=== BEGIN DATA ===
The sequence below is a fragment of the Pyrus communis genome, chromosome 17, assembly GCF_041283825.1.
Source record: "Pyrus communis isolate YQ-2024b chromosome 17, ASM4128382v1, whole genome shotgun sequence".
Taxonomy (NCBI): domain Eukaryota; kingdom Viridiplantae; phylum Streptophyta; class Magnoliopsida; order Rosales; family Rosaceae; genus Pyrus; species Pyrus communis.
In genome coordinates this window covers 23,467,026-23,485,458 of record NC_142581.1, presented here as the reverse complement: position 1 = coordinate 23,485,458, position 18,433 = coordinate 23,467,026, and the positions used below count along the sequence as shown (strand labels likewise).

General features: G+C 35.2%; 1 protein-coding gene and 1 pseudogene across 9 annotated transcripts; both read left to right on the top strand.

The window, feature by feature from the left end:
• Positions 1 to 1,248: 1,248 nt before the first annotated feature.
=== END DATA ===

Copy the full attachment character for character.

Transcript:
The sequence below is a fragment of the Pyrus communis genome, chromosome 17, assembly GCF_041283825.1.
Source record: "Pyrus communis isolate YQ-2024b chromosome 17, ASM4128382v1, whole genome shotgun sequence".
Taxonomy (NCBI): domain Eukaryota; kingdom Viridiplantae; phylum Streptophyta; class Magnoliopsida; order Rosales; family Rosaceae; genus Pyrus; species Pyrus communis.
In genome coordinates this window covers 23,467,026-23,485,458 of record NC_142581.1, presented here as the reverse complement: position 1 = coordinate 23,485,458, position 18,433 = coordinate 23,467,026, and the positions used below count along the sequence as shown (strand labels likewise).

General features: G+C 35.2%; 1 protein-coding gene and 1 pseudogene across 9 annotated transcripts; both read left to right on the top strand.

The window, feature by feature from the left end:
• Positions 1 to 1,248: 1,248 nt before the first annotated feature.